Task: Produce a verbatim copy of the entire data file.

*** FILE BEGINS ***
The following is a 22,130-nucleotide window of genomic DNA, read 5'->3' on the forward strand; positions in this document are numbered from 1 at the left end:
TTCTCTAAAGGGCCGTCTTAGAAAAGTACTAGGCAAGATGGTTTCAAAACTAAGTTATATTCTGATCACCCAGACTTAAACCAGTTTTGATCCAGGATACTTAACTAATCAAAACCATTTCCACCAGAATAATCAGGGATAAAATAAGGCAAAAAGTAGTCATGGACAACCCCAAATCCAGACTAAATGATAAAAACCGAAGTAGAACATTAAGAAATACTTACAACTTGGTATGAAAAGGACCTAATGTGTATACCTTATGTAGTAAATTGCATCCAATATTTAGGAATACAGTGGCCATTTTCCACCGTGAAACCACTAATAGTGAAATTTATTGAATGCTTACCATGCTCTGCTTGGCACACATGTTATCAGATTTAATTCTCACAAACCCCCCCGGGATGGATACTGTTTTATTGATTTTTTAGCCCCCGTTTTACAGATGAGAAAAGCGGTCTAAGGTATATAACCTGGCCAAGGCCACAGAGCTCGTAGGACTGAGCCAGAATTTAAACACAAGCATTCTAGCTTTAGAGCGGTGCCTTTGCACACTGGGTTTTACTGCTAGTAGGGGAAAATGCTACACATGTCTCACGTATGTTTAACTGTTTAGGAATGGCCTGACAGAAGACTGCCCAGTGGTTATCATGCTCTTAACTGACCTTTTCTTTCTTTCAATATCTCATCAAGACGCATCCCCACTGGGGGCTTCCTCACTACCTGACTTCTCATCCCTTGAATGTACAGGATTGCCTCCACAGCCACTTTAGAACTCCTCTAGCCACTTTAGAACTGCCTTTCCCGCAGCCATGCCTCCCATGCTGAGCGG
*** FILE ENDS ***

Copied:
The following is a 22,130-nucleotide window of genomic DNA, read 5'->3' on the forward strand; positions in this document are numbered from 1 at the left end:
TTCTCTAAAGGGCCGTCTTAGAAAAGTACTAGGCAAGATGGTTTCAAAACTAAGTTATATTCTGATCACCCAGACTTAAACCAGTTTTGATCCAGGATACTTAACTAATCAAAACCATTTCCACCAGAATAATCAGGGATAAAATAAGGCAAAAAGTAGTCATGGACAACCCCAAATCCAGACTAAATGATAAAAACCGAAGTAGAACATTAAGAAATACTTACAACTTGGTATGAAAAGGACCTAATGTGTATACCTTATGTAGTAAATTGCATCCAATATTTAGGAATACAGTGGCCATTTTCCACCGTGAAACCACTAATAGTGAAATTTATTGAATGCTTACCATGCTCTGCTTGGCACACATGTTATCAGATTTAATTCTCACAAACCCCCCCGGGATGGATACTGTTTTATTGATTTTTTAGCCCCCGTTTTACAGATGAGAAAAGCGGTCTAAGGTATATAACCTGGCCAAGGCCACAGAGCTCGTAGGACTGAGCCAGAATTTAAACACAAGCATTCTAGCTTTAGAGCGGTGCCTTTGCACACTGGGTTTTACTGCTAGTAGGGGAAAATGCTACACATGTCTCACGTATGTTTAACTGTTTAGGAATGGCCTGACAGAAGACTGCCCAGTGGTTATCATGCTCTTAACTGACCTTTTCTTTCTTTCAATATCTCATCAAGACGCATCCCCACTGGGGGCTTCCTCACTACCTGACTTCTCATCCCTTGAATGTACAGGATTGCCTCCACAGCCACTTTAGAACTCCTCTAGCCACTTTAGAACTGCCTTTCCCGCAGCCATGCCTCCCATGCTGAGCGG